Dr. Christopher Yeaw became the institute’s research director for nuclear programs in September 2018. He brings a rich background of scholarship, innovation and collaboration with top researchers and senior officials at the highest levels of the U.S. government, including USSTRATCOM. This broad directorial role encompasses activities such as extremely time sensitive research on future arms control options, nuclear weapons research, intelligence and threat assessment, policy planning, decision-support, wargaming and red teaming plans.

“You can’t put a price on [Dr. Yeaw’s]  ability to be concise and clear with very high-level officials. Though this might sound like an overstatement, it isn’t … his work for us directly advances the peace and security of the United States, our Allies and the world.”
— Senior Government Official

Strategic Mission Systems Directorate was established in spring 2019 to unite efforts to support USSTRATCOM’s mission. The new directorate is led by Dr. Taylor through research task order development and execution. Dr. Taylor previously served as a university research coordinator and 20-year USAF officer in developmental engineering. He worked on projects in air defense modeling, space nuclear power, airborne laser flight-testing, low observable technology development, information warfare research, aircraft survivability, wargaming and leadership development.

To further align NSRI resources and services in support of USSTRATCOM and 21st Century deterrence and defense needs, in this reporting period the institute convened an interdisciplinary research team that is harnessing the intellectual capacity of the University of Nebraska to benefit and support the future nuclear command, control and communications (NC3) capabilities of USSTRATCOM. The team’s goal is to collect modeling and simulation capabilities and expertise within the NU system, then identify and fill gaps.

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Tangible Steps Toward 21st Century Deterrence Solutions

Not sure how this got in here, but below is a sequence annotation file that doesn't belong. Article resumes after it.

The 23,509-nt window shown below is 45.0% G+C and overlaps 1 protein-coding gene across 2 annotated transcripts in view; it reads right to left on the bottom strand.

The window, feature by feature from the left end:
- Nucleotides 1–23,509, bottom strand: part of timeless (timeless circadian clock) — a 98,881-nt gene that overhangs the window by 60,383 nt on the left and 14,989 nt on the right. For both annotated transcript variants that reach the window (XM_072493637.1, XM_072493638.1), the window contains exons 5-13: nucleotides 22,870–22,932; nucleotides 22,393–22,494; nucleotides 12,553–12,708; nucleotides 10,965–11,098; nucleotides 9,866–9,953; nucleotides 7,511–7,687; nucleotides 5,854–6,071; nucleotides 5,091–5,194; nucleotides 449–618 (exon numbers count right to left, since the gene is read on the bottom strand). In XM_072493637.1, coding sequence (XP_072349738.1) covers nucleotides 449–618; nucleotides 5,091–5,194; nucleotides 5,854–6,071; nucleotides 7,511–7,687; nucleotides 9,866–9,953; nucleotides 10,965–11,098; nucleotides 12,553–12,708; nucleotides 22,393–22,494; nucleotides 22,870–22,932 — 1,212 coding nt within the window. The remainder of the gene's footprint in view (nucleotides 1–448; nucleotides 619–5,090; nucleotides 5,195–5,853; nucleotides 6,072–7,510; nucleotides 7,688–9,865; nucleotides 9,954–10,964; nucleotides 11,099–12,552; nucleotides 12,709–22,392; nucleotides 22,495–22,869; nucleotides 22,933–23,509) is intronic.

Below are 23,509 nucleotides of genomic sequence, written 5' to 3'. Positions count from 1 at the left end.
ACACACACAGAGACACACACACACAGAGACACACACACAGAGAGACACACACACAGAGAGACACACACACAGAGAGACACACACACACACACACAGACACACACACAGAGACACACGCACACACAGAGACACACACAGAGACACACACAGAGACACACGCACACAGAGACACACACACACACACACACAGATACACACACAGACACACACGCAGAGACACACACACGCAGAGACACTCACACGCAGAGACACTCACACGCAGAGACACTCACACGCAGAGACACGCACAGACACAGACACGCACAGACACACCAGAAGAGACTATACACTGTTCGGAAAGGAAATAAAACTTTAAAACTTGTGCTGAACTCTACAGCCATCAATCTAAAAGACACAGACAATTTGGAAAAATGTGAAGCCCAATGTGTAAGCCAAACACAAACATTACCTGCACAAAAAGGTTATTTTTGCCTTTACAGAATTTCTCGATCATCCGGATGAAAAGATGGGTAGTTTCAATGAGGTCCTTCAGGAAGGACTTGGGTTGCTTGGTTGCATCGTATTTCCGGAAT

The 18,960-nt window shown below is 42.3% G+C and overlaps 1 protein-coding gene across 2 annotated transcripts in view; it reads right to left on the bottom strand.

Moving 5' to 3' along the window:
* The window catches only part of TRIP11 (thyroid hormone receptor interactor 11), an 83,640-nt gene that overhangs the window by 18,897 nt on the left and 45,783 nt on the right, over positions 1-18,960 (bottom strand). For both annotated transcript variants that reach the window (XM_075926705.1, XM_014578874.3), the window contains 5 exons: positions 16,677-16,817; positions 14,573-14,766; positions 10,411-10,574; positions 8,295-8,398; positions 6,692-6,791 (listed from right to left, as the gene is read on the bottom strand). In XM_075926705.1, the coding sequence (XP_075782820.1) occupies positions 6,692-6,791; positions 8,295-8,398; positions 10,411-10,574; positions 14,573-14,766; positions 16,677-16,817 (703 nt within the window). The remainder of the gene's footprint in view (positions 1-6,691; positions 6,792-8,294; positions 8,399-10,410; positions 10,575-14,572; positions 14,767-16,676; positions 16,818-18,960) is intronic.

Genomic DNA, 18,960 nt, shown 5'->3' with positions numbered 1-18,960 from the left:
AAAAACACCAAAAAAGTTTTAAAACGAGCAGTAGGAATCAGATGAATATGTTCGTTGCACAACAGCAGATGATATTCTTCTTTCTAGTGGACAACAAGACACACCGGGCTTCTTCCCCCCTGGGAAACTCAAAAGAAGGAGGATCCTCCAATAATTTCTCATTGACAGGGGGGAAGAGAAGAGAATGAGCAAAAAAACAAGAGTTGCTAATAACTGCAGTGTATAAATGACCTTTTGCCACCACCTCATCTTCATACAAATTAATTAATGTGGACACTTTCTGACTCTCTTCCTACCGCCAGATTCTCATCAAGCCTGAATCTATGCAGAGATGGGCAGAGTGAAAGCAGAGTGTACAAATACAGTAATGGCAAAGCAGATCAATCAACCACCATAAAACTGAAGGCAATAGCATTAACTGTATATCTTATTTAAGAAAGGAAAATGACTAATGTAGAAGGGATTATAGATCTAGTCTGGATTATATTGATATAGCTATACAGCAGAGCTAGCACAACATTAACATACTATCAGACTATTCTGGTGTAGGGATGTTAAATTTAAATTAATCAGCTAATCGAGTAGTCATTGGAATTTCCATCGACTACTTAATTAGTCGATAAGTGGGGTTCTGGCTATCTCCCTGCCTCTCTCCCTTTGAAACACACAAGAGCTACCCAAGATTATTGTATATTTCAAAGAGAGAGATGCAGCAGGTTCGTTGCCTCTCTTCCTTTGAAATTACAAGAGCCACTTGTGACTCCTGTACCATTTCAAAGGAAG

Technical, Analytic and Policy Support

Through a series of research efforts and strategic intelligence projects led by Dr. Yeaw, NSRI is bringing to bear expertise from NU, U.S. academia and the wider nonprofit and NGO community to provide the U.S. Department of State with extremely time-sensitive research on future arms control options: treaty architectures, core principles, national security implications, new technologies supporting treaty verification, and foreign nuclear threat and treaty compliance assessments. It is in this capacity that Dr. Yeaw served as special advisor to the head of delegation at the bilateral working group on warheads and doctrine in Vienna, Austria, during the summer of 2020. Dr. Yeaw and the NSRI team of experts continue to provide real-time, extensive support to these ongoing diplomatic negotiations.


Nuclear Certification Program Enhancements

NSRI recently convened an interdisciplinary team of nuclear enterprise and software engineering experts to examine complex issues surrounding the need to efficiently and effectively certify nuclear weapons and weapon systems and ensure their readiness. The project identified areas where streamlining could occur, including leveraging broad commercial software engineering practices where appropriate to enable innovation. The nuclear certification project team was led by Dr. Taylor and supported by Dr. Matthew Hale, assistant professor in the School of Interdisciplinary Informatics at UNO. The elite cohort of experts on this team examined DOD-level guidance and directives, hypothesized conditions that might keep systems from being delivered to the warfighter on time, then presented their findings and recommendations to senior DOD leadership.

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Tabletop Wargames for Escalation Dynamics

NSRI researchers, NU faculty and staff have become adept at turning ideas into plans and then testing those plans through wargames. This academic-focused exploration of wargaming as a strategic tool and learning tool helps participants test creative theories about complex, real-world problems.